Final Thoughts from Charlottetown

Post by Sheryl Fink

We're still weathered in, looking out my window I can't even see the buildings across the road through the blustering snow. As we pack up our base camp, I am thinking a little about this year's trip to the Gulf of St. Lawrence.

I had been a bit worried about how we would be received in Atlantic Canada this year. There has been a lot of talk in the media about people trying to "boycott" seal hunt observers, that we would not be given food or accomodation, that locals don't want us here because we bring negative attention to the areas we go to, and so forth. After the stories of the angry mob scenes that greeted hunt observers last year, I was expecting much hostility and anger to be coming our way.

But I have to say, over the past two weeks everybody I have encountered in Charlottetown, the Magdalen Islands, and Newfoundland has been nothing but friendly, helpful, and kind to us. They say that Atlantic Canadians are the friendliest people in the world, and in my 6 years of coming here I'd have to agree with that. When we are out at the hunt, we try to stay low-key. We aren't there to protest or attract attention to ourselves: we are there to document and observe the seal hunt, not cause problems. We try to treat people the way we would want to be treated ourselves, and even in Newfoundland - where there is somewhat of a deep-seated resentment of IFAW - people there were respectful and friendly, even when they knew who we were. Last summer I spent my vacation in the Magdalen Islands, and hope to return to PEI this summer with my family. I love it here: this is a wonderful place, with wonderful people.

I sympathize with those people who are concerned about negative media attention being placed on their region. But it is the seal hunt itself - not those of us who come here to observe it - that is the cause of any negative attention that may occur.  And just as people in Charlottetown might not like their reputation being tarnished by the annual seal hunt fracas that arrives on their doorstep each March, so are Canadians all across the country embarassed by the image this seal hunt gives us as a nation. Canada's commercial seal hunt is a stain on our reputation. But until our government has the cojones to stand up to the powerful fur and fishing industries, it will continue. And it will continue to hurt all of us.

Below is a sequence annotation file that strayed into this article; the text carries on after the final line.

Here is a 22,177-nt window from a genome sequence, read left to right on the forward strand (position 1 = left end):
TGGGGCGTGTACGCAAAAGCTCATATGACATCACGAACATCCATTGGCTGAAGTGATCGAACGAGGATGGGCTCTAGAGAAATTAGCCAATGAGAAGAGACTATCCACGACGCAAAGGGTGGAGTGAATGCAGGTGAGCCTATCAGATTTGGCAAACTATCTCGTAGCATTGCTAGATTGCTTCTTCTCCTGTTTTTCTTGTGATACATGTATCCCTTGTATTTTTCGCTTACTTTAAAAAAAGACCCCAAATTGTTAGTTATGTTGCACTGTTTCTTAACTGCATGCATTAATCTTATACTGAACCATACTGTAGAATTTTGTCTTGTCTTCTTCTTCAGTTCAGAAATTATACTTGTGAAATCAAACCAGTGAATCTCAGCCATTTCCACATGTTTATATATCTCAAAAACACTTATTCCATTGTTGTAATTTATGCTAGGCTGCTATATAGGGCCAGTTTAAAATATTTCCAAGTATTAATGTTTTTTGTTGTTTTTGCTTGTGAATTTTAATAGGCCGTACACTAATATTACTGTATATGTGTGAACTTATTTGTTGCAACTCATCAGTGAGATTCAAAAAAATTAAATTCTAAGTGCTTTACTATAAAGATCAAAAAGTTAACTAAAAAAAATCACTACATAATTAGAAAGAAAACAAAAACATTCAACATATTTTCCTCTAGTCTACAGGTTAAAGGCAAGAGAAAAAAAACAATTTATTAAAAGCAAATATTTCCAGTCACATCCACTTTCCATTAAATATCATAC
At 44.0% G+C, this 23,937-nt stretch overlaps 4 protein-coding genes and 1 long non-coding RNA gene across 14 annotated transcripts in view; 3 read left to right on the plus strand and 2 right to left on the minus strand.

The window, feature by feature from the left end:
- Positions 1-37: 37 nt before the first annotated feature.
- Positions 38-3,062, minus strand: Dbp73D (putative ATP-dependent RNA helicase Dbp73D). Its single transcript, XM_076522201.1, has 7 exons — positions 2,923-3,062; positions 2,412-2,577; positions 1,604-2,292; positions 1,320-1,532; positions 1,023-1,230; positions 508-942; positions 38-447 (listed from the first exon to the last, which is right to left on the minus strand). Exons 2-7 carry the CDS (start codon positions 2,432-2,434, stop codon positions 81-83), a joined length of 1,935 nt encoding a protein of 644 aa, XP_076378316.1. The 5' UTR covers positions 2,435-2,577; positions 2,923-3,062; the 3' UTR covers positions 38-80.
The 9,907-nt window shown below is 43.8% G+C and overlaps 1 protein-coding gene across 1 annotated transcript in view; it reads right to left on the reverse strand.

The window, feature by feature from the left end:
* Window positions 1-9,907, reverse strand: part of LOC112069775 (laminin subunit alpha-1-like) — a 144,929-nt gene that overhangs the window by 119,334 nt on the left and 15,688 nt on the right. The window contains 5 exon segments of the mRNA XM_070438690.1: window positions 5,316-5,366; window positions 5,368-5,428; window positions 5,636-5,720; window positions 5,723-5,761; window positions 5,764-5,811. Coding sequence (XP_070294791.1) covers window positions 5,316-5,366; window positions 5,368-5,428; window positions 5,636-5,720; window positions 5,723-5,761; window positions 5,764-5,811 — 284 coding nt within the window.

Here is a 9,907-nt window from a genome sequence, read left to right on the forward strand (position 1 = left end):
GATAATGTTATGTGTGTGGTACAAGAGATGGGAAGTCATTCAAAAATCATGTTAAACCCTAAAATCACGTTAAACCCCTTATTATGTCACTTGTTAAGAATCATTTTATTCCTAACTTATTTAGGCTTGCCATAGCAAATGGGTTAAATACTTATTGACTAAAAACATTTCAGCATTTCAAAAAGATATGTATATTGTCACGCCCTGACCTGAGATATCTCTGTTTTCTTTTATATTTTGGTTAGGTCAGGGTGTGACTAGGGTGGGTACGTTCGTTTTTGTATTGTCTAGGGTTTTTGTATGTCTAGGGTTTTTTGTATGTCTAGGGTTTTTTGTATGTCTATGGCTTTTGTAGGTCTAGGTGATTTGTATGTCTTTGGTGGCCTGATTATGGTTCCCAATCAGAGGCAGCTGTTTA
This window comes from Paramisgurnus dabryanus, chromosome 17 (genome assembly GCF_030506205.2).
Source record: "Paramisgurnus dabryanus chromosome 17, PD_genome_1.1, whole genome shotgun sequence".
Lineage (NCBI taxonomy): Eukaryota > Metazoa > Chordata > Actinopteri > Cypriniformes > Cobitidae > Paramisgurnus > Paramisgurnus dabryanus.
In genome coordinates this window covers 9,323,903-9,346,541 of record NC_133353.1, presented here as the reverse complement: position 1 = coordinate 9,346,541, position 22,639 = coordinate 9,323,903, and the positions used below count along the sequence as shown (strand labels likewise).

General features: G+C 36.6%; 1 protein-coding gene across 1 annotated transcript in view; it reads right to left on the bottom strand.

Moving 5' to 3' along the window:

Comments: 6

 
Anonymous
7 years ago

To the person who stated that "the point is for sealers to feed their families". ARE YOU KIDDING ME?????? You sound as ignorant as they are!!! How about ANOTHER line of work, like working the fishing boats, crab boats or whatever else they may have up there. No one can convince me they don't have other options. They are just too damn lazy and ignorant to look for them!!!

 
Anonymous
7 years ago

I think the people hunting these seals need to look at another line of work. Between the mortality rate of the the newborns and the unsustainability of this activity, the end will inevitably occur, sooner rather than later. The species will become extinct, forcing those currently engaged in this barbaric activity to seek other means of providing for themselves. Of course, money and greed drives this - the narcissitic celebrities and those inclined to wear animal skins for vanity's sake will pay enormous sums for those garments made from those skins. Naturally an alternative means of support is unlikely to provide that level of compensation. Must we completely desecrate our planet and eliminated every living thing, before lamenting the fact that now we must find another planet somewhere to continue our profligate ways?

 
Anonymous
7 years ago

This massive slaughter is nothing but a complete display of ignorance, arrogance and barbaric behavior...disguised as "tradition". These animals are the target of astounding inhumanity and I'm so grateful to your team that you're out there every year doing everything in your power to show the world what it really is. I can't imagine how hard it must be to watch this atrocity and having to hold back your anger. I will continue to do what to help you end this once and for all. You're a true inspiration. Thanks for adding me to your myspace :)

 
Anonymous
7 years ago

The point is for sealers to feed their families. Sealing is cruel, it forces people to harden their hearts, and it may well be unsustainable, but it is not pointless.

 
Anonymous
7 years ago

The video makes it clear that the seals are completely helpless against their attackers, unable to run or fight. They almost look tame.
It seems so perverted for a man to walk up to such a gentle animal and do such violence to it. The whole thing is a pointless exercise in cruelty, and with the foreknowledge that we have, it's shooting ourselves in the foot too.

 
Anonymous
7 years ago

I was thinking of the lively-hood of the sealers. After watching this my thoughts have changed forever. What a sad video to watch.I'm 58 now, but when I was 20 I went hunting and shot a rabbit. I sold my gun the very next day. Was depressed for a while. I don't know how these guys can club anything to death and still sleep at night.

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